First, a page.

Charlene Heath is the archives assistant at the Ryerson Image Centre (RIC) in Toronto and a doctoral candidate in the joint program in Communication and Culture at Ryerson/York University in Toronto. She holds a MA in Photographic Preservation from Ryerson in collaboration with the Eastman Museum in Rochester, USA. Through an analysis of the now dispersed Jo Spence Memorial Archive, her forthcoming dissertation considers the enduring legacy of political photographic practice in Britain in the 1970s and ’80s.
Fully comprehending British feminist photographer Jo Spence’s work is synonymous with understanding her memorial archive in its present fractured form. Considering this, Heath’s article chronicles three aspects of Spence’s work: first, it accounts for what made her practice radical—how she borrowed from the worker photography movement of the 1920s and ’30s to situate her work between the realms of socialist-feminist activism and art. This article is also a survey of her most productive years in the 1970s and ’80s, including the management of her memorial archive in the years following her death in 1992. By tracing the echoes of her radical work, it ultimately demonstrates how the over one-hundred high-quality colour photocopies, consumerlevel digital printouts, and digital files now in the collection at Ryerson University’s Ryerson Image Centre in Toronto, Canada function as extensions of Spence’s polemic.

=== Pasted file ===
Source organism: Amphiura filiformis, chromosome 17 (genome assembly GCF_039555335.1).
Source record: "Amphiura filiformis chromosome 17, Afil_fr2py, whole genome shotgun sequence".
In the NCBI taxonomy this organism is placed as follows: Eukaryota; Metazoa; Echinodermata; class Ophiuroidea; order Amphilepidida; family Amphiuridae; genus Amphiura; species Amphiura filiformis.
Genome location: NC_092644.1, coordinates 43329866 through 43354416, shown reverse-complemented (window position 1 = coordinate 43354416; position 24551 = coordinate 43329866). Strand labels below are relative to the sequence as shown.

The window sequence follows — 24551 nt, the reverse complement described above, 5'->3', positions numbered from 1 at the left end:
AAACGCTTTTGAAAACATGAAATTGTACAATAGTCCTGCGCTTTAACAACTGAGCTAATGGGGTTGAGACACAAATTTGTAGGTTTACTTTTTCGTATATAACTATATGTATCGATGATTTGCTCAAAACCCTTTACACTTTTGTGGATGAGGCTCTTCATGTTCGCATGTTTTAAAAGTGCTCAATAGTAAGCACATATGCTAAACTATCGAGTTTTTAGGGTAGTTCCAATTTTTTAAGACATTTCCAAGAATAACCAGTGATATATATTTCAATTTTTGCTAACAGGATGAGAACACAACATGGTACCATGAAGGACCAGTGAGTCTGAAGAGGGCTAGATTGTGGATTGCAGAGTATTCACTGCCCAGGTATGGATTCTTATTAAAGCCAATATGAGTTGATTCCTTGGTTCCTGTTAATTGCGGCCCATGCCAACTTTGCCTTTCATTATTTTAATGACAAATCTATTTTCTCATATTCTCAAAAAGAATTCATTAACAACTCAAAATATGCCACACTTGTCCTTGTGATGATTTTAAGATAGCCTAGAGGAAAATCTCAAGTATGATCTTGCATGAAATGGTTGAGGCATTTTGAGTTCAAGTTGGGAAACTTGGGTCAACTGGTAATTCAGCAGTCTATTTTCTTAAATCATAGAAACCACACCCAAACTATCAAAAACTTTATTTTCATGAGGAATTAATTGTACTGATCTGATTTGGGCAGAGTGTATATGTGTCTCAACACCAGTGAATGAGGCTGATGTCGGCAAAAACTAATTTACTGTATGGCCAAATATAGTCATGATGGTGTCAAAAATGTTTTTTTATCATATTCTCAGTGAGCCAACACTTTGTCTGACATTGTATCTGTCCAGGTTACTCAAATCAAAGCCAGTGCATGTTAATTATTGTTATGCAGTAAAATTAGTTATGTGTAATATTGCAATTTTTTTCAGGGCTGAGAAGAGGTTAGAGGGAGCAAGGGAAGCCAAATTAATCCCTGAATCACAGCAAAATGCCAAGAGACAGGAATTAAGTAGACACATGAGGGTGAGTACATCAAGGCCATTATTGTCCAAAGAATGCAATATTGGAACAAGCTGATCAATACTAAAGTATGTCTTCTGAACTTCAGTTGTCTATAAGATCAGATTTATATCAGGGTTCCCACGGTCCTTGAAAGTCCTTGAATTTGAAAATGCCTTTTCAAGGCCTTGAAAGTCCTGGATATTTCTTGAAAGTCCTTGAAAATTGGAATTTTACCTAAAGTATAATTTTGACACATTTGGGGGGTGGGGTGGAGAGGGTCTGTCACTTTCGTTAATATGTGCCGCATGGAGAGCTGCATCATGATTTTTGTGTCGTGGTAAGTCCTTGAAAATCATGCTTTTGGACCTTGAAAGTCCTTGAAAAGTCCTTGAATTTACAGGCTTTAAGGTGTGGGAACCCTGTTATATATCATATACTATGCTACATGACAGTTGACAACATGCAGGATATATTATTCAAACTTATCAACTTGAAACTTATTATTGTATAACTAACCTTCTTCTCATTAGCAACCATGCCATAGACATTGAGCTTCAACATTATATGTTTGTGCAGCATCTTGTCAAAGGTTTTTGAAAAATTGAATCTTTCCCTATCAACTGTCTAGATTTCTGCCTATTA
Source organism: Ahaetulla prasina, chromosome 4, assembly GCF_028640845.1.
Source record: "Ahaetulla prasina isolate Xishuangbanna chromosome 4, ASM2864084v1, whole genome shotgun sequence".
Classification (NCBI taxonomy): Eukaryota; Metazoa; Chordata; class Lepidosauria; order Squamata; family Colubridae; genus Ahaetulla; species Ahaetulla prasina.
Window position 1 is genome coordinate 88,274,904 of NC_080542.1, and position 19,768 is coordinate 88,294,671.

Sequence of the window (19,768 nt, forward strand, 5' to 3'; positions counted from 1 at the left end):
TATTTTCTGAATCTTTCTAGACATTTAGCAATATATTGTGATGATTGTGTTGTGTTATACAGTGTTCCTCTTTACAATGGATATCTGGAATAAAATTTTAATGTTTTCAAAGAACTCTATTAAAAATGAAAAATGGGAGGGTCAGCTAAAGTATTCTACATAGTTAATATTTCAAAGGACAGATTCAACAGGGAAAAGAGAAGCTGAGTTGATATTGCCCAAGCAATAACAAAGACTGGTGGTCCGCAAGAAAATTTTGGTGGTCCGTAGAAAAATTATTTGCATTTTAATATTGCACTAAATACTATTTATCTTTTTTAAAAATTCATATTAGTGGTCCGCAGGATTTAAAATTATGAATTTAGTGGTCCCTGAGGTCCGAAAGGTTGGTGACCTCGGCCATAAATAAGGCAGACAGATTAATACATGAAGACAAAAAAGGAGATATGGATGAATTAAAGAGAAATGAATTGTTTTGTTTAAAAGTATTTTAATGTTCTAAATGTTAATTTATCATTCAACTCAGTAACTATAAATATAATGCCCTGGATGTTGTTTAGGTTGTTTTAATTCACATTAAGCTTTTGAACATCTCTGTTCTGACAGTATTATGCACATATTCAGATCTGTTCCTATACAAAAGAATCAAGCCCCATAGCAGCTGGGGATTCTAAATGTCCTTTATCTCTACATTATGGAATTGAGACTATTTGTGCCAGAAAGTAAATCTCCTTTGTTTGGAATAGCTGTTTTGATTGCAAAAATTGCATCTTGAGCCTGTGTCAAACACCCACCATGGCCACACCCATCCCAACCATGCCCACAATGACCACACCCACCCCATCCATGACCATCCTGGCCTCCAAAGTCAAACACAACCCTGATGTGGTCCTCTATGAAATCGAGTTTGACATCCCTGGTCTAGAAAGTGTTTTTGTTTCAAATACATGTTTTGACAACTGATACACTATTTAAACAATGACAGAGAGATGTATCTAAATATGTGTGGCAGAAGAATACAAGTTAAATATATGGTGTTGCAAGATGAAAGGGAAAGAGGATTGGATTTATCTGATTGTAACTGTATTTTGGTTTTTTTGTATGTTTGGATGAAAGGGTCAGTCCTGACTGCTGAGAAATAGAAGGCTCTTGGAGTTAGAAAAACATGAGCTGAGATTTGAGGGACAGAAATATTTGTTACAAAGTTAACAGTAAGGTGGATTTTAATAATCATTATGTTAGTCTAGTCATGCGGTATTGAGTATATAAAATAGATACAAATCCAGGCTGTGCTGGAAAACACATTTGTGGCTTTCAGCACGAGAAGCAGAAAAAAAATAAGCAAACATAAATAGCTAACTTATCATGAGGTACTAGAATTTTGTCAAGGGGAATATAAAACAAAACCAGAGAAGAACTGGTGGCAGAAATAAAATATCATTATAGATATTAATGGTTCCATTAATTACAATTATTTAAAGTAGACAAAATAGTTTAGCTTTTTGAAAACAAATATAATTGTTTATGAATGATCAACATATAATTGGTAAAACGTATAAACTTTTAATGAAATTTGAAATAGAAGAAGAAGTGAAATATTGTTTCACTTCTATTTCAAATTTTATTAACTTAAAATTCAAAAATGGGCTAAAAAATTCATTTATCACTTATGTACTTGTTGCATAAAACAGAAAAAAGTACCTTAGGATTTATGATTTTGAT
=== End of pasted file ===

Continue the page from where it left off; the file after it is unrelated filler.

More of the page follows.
Keywords: Jo Spence, feminism, worker photography, archives, photocopy